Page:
border. He entered the tent, sat down upon a wolf skin,
drew his shawl over his head, and after a silence of one or
two minutes spoke in a rough wavering voice, "I see only
a few turkeys and two or three deer." He arose and retired
from the tent. In the meantime Tecumseh had employed
a spy to listen at a crack in the tent, and immediately report
to him the conduct of Blue Jacket, and what he said. This
spy performed his duty. Tecumseh was now sent for. He
repaired to the tent without any marks of humiliation but
rather in a pompous way, stood erect in the presence of the


old men, and without hesitation said, "I see six deer and a
load of turkeys."

The young men were now armed and equippel ready for
the hunt. Tecumseh sent his spy with them, .with instruc-
tions to be sure to get six deer and as many turkeys as they
could carry. The result of this day's hunt was awaited with
considerable interest and anxiety. The evening at length
came, and the hunters began to gather in with their game,
which was carried to the middle of the village and lain down.
When the old men came to inspect and count the game, they
found as the result of the da)^ six deer and eight turkeys.
The next morning at sunrise the old men had reassembled
at the tent, and Blue Jacket again sent for. He entered the
tent with greater humiliation than before, having caused his
nose to bleed profusely, and his whole face daubed with blood
and paint, was quite a disgusting object. The old men looked
at him with pity. He sat down as before, drawing his shawl
still closer about him. He now gave a long groan and said,
"I see the young men grappling with the game, five deer and
seven turkeys, with some other small game." He then arose
and retired. Tecumseh"s sp}^ was instructed this day to
bring in no game except one deer, but be sure to have that.

The hunters again returned at the close of day, the old men
went to see and count the game, and were astonished to find
but one deer. The tribes now began to look upon Tecumseh
with more than usual wonder while poor Blue Jacket was
almost entirely neglected. This heightened the arrogance of
Tecumseh, but was quite depressing on Blue Jacket.

Tecumseh had instructed his spy that if any young men
should kill any other kind of game such as bear, elk, wolf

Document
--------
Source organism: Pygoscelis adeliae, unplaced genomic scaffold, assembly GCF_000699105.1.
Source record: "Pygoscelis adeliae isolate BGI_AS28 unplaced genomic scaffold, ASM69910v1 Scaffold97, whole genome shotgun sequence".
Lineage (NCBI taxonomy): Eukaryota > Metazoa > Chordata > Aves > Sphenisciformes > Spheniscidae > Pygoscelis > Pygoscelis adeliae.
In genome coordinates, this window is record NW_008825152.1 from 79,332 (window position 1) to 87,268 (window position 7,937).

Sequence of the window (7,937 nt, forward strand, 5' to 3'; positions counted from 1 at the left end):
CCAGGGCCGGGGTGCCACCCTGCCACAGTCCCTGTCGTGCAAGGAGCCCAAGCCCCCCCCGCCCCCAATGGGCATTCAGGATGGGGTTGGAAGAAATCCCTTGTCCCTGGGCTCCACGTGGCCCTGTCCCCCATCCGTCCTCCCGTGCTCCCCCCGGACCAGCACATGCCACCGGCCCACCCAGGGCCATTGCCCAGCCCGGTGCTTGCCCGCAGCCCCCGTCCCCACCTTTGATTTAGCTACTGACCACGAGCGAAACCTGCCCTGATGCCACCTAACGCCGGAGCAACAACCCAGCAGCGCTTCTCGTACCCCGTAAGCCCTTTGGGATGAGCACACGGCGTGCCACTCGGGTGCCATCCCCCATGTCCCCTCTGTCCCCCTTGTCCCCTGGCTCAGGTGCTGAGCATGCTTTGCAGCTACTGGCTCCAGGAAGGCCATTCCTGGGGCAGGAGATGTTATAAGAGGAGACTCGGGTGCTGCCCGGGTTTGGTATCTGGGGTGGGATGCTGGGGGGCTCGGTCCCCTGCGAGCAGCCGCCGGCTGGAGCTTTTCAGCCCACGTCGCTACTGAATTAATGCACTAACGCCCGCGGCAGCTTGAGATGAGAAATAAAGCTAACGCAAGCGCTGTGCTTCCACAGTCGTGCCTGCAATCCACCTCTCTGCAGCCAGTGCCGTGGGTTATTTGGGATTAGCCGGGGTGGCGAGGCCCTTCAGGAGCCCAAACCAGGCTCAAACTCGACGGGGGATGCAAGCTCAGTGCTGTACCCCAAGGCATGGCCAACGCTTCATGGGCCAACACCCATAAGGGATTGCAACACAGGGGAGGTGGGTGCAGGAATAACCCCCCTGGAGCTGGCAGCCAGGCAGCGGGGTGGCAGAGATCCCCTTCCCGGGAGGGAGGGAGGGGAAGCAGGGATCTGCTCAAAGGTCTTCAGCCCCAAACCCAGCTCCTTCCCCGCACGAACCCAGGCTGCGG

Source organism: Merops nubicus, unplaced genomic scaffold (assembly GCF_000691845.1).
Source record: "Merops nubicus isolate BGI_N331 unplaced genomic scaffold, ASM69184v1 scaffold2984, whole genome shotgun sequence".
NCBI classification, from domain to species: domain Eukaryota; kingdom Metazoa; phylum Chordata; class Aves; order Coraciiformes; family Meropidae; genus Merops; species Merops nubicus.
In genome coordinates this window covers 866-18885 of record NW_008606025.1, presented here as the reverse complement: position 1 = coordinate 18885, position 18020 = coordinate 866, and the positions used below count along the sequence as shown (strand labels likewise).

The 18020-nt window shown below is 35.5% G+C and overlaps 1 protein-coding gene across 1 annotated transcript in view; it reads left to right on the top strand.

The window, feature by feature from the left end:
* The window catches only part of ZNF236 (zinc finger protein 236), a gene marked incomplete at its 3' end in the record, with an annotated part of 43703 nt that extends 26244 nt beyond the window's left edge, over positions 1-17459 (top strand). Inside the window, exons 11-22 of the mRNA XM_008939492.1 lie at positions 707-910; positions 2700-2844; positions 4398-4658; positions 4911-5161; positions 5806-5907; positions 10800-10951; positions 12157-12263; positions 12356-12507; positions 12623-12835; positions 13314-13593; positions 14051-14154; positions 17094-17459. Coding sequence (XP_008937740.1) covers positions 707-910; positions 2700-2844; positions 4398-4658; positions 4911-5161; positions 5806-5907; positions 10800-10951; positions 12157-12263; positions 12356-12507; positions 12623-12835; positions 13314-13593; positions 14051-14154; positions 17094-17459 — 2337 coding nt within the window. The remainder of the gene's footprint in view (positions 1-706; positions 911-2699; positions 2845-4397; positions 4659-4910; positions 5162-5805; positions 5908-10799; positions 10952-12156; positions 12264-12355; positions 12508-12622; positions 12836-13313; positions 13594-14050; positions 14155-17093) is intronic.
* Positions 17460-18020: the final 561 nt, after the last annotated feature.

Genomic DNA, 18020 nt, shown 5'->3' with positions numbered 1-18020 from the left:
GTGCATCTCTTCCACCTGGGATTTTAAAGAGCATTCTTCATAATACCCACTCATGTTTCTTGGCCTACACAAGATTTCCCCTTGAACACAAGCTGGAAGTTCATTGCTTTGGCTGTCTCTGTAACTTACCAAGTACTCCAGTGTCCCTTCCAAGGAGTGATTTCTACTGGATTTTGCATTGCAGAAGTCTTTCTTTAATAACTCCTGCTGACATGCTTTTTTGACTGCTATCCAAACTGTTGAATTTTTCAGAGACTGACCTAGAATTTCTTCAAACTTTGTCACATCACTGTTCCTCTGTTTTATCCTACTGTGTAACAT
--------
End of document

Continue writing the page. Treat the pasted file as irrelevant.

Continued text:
or panther, they should not bring that in till the next day,
but that he should inform him of the fact. The morning of
the third day now came. Blue Jacket now entered the tent
with still greater humiliation and dejection, crawling into
the presence of the old men on his hands and knees, portions
of his hair torn from his head, and hanging on his shoulders,
daubed with blood and dirt, his head covered with his shawl,
which was also daubed with blood. The old men reviewed
his condition with more levity than pity, which Blue Jacket
discovered, and threw himself flat upon the groimd, gave a
heavy groan, and said : "T see the young men in their wav
but the game has grown wild and timid — the hunt will not


be good today, two deer and no other game." He arose
and left the tent.

Tecumseh's spy in the meantime had told him that in yes-
terday's hutit he had seen a bear crawl into a hollow log, and
had run quickly to the place, and with other logs stopped the
hole so that he could not get out, that he could easily kill
and bring him in the next day. He having been informed
of what Blue Jacket had said now repaired to the tent.
Standing erect he closed his eyes and said: "It is good to
understand the ways of the Great Spirit and to be led by
him. What more evidence of his power can we have than
this, that he enables us to tell in advance what will happen
to our benefit in the future? I see four deer, yes, and a bear
and turkeys. The game runs into the way of our young
men and stands to be captured. Tecumseh now sat down
and had a long talk with the old men. telling them of various
dreams he had, and how they had become true ; that nothing
affecting the interests of the tribes, even remotely, but that
he had a premonition of it — that he had a dream last night, in
which he plainly saw Blue Jacket hanging on a tree, because
he was a false prophet, a traitor and the friend of the white
man. This conversation deeply affected the old men, and was
soon whispered about the camp. The result of this day's
hunt was still more eagerly looked for, and when the hunt-
ers came in bearing on a stretcher a black bear, four deer,
and several turkeys, the excitement was unbounded. It was
announced that the young men would not hunt on the mor-
row, but that they would have a feast of bear's meat. The
old men now gathered Tecumseh upon their shoulders and
amidst great shouting carried him to his tent. Poor Blue
Jacket rather skulked than walked away to his tent, unno-
ticed, except by Tecumseh's spy, who, hopping after him in
a stooping posture, cried out in a harsh guttural tone, "the